All you need to know about Further Edcucation

Further education was for many years the “poor relation” of education. There were many different, often poorly defined, awards offered by a multitude of bodies, both ad-hoc and statutory. But that has changed and now there are many different types of further education awards and qualifications.

Further education was for many years the “poor relation” of education. There were many different, often poorly defined, awards offered by a multitude of bodies, both ad-hoc and statutory. But that has changed and now there are many different types of further education awards and qualifications.

Further education has expanded immensely in recent years helped by theFurther Education Council, and because of this the type and range of these awards have been formalized to restore confidence. There are two separate schemes enabling progression for holders of FETAC awards to Universities and Institutes of Technology. FETAC awards carry points which can be used to access higher education.

Who are adult learners?

AONTAS estimates that there are approximately 200,000 adults involved in formal, further education programmes. These are adults availing of education through local VECs (including adult literacy, community education, Youthreach, VTOS, Back to Education Initiative, PLC programmes and Senior Traveller Training Centres). Over the past two years over 10,000 adults have entered third level education, and there are now almost 160,000 adults on FÁS programmes. A further 30,000 adults are estimated to take part in non-formal community education.

During the boom years, it is estimated that one in every five people was employed in the construction sector in Ireland. Over the past two and a half years, employment in the construction, manufacturing and retail sector has declined dramatically. With little immediate prospects for employment, many of those employed in these sectors have no other option other than to upskill or retrain. Also an increasing number of highly skilled adults have also found themselves unemployed and adult education is providing a gateway for them to change career. This has led to a dramatic increase in the numbers of adults requesting further education and training making the sector one of the largest growth areas of the whole education system.

Third level Fees

The Free Fees Initiative means that you will not pay fees for doing a degree full time. If you decide to do it part time you will have to pay fees.If you didn’t complete your second level education, or don’t have a third level qualification, and are on the live register then you may be eligible for the Back to Education Allowance.

If you return to third level on a full time basis, then you will be eligible for the Free Fees Initiative, but you will have to pay full fees if you take the same degree on a part time basis. Adult students in difficult financial circumstances can apply for the Student Assistance Fund, through the Access Officer in the University.

The Student Contribution Fee (formerly the Student Registration Fee)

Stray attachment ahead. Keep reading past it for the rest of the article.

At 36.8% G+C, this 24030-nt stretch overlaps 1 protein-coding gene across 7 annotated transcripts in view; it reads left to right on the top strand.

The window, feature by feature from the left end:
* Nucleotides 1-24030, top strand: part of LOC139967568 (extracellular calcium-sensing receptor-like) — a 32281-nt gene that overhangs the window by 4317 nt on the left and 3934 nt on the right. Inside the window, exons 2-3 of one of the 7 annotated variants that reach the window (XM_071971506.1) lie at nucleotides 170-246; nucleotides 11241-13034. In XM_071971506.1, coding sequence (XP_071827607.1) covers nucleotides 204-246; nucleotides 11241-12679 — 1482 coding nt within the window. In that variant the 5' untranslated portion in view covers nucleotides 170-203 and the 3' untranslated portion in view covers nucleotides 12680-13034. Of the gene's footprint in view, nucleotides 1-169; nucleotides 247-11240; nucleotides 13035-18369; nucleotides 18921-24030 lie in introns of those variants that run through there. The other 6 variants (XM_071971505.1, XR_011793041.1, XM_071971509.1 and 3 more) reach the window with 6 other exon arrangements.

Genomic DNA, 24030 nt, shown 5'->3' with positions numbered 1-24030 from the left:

If you are paying full fees, you will also have to pay the Student Registration Fee, the cost of which varies depending on the Institution. If you are deemed eligible for the Back to Education Allowance, then the government may meet the costs of the Student Contribution Fee on your behalf. In order for this to happen, you must submit an application through the relevant Students Grant Scheme.

The Back to Education Allowance

This is a second chance educational opportunities scheme for people on welfare payments who wish to participate in full-time education and who would not otherwise be able to do so. There are two options - a second level option for those who didn’t complete their formal secondary education, and a third level option if you have not attended third level. The allowance is paid at a rate approximately equivalent to the social welfare payment you receive. In addition, if you qualify for the Back to Education Allowance, you will keep an entitlement to any secondary benefits you already have, for example, Christmas Bonus, Fuel Allowance, or Rent Supplement and Mortgage Interest Supplement under the Supplementary Allowance Scheme. In addition to your payment, you will be eligible for an annual ‘Cost of Education’ allowance of approximately €500. You can take a third level course at any university, college or third level institution provided it has been approved by the Department of Education and Science. The Department may also meet the costs of the Student Contribution Fee (formerly the Student Registration fee) payable to the third level institution at the beginning of the academic year. Since Budget 2010, if you receive the Back to Education Allowance, you will no longer qualify for a Student Maintenance Grant.

The Supplementary Budget in 2010 made some changes to the qualifying criteria for the Back to Education Allowance. To qualify for the second level option, the length of time you must be in receipt of a qualifying social welfare payment is reduced from 6 months to 3 months. To qualify for the third level option, the length of time you must be getting a qualifying social welfare payment will be reduced from 12 months to 9 months, on the recommendation of a Jobs Facilitator. You may also be eligible for BTEA if you are an adult dependent.

General education and training allowances

As well as introducing some new measures to address rising unemployment, the government has reduced some payments in line with cuts to public expenditure. Allowances to participants in VTOS, Youthreach and Senior Traveller Training Centres were reduced in line with the appropriate social welfare rates or FÁS trainee allowances. If you are already in receipt of a student maintenance grant, you can expect to receive 5% less than in previous years.